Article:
Parker probe data reveals link between solar flares and cosmic radiation

NASA’s Parker Solar Probe approaching the Sun.
NASA’s Parker Solar Probe approaching the sun. NASA’s Scientific Visualization Studio

NASA’s Parker Solar Probe has already revealed new information about our star, capturing the first image from within the sun’s atmosphere in 2018 and capturing a video of solar wind on its second orbit of the sun in 2019. Now, data from the probe has revealed how solar flares contribute to the sun’s radiation, which can cause problems for spacecraft and even astronauts as it spreads across the solar system.

Scientists know that solar flares are created by the movements of plasma within the sun, and they are often followed by releases of plasma called coronal mass ejections. These coronal mass ejections release radiation as well as matter into space in the form of cosmic rays which can interfere with electronics and harm the human body. The Parker data has helped show how the flares contribute to these coronal mass ejections.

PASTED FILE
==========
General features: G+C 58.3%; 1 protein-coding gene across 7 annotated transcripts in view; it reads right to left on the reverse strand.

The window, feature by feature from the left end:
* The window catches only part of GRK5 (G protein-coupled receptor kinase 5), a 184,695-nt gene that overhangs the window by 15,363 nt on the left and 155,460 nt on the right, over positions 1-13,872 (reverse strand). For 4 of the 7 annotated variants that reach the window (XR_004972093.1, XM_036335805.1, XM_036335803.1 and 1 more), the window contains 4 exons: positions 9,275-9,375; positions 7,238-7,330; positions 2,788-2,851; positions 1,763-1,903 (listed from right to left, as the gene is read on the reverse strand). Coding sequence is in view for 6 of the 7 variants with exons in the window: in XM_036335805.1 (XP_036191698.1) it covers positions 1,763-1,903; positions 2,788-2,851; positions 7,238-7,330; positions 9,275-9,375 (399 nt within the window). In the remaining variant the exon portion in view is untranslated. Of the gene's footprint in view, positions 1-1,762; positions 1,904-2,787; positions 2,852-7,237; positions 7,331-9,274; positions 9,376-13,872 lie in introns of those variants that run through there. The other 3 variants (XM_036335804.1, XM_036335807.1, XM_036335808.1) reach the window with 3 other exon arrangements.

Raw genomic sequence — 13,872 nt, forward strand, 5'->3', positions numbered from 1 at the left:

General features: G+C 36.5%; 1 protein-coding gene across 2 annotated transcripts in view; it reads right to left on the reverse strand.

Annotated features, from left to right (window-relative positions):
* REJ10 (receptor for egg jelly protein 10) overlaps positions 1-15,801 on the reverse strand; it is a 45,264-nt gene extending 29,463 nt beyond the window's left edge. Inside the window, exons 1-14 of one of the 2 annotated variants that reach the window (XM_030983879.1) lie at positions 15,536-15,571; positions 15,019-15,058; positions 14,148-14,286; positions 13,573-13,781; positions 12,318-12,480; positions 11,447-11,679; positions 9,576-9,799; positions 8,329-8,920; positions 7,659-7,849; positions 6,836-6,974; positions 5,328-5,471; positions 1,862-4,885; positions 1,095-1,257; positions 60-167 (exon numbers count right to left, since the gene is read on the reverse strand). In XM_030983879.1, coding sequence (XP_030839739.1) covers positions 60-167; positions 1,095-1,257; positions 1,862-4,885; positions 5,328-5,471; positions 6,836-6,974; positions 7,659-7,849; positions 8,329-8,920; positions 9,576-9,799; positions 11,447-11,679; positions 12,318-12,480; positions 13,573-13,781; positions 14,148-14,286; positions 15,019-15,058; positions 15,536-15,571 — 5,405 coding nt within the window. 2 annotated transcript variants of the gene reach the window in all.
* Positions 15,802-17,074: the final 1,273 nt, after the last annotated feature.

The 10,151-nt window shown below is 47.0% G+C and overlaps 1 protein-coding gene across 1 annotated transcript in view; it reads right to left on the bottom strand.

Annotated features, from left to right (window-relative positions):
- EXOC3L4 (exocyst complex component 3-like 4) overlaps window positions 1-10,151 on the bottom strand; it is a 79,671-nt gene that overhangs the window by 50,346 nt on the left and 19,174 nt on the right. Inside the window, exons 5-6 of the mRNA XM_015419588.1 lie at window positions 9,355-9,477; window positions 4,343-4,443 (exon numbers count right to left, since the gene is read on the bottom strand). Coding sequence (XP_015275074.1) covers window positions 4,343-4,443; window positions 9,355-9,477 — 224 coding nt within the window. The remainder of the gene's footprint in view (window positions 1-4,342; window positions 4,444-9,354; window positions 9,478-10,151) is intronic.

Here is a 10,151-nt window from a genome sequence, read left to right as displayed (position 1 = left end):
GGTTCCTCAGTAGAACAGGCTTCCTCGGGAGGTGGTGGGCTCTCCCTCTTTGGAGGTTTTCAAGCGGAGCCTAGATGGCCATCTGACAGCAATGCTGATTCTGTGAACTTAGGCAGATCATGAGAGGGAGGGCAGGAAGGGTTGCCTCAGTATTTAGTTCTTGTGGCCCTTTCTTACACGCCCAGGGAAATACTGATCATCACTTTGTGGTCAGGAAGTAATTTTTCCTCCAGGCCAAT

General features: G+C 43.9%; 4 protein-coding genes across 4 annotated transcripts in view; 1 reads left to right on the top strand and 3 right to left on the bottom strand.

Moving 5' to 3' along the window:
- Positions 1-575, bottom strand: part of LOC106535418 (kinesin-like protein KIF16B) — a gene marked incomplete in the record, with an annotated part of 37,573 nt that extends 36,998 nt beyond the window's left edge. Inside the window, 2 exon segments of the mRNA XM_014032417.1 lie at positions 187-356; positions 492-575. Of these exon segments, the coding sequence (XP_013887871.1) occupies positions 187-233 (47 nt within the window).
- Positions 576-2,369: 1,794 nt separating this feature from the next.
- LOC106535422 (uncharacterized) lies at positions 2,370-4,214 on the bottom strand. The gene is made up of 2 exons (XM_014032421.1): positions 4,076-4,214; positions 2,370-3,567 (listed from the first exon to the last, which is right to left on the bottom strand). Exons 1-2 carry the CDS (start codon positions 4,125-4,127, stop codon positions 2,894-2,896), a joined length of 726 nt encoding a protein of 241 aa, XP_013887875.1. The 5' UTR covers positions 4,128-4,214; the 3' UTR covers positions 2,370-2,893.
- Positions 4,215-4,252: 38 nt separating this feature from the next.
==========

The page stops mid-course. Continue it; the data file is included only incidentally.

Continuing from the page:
“We’re getting some of the earliest observations from this mission to the sun on how the coronal mass ejection — the sun’s release of plasma and energy — builds up particles released after solar flare events,” Professor Nathan Schwadron, a researcher in the Space Science Center at the University of New Hampshire and the Department of Astrophysical Sciences at Princeton University, explained to Sci News.

“Because energetic particles are accelerated near the sun, by flying closer and getting a better look we are able to observe the beginning of the energization process and see them actually start to pile up like snow that piles up in front of a snowplow. Instead of an actual snowplow, it is the coronal mass ejections released from the sun that cause the buildup of this material in space.”

Schwadron and his team looked at six days of data about active regions near the sun’s equator which sent out solar flares, causing a pile-up of accelerated particles that contributed to the coronal mass ejections.

“We have known that these high-energy particles are energized in this region, but the missing link was how these particles buildup in the fronts of coronal mass ejections,” Professor Schwadron explained. “The particles become so highly energized that they move at almost the speed of light and, as a result, can pose hazards in the form of harmful radiation that cause health issues for astronauts and damage electronic equipment in space.”

The findings are published in the Astrophysical Journal Supplement Series.

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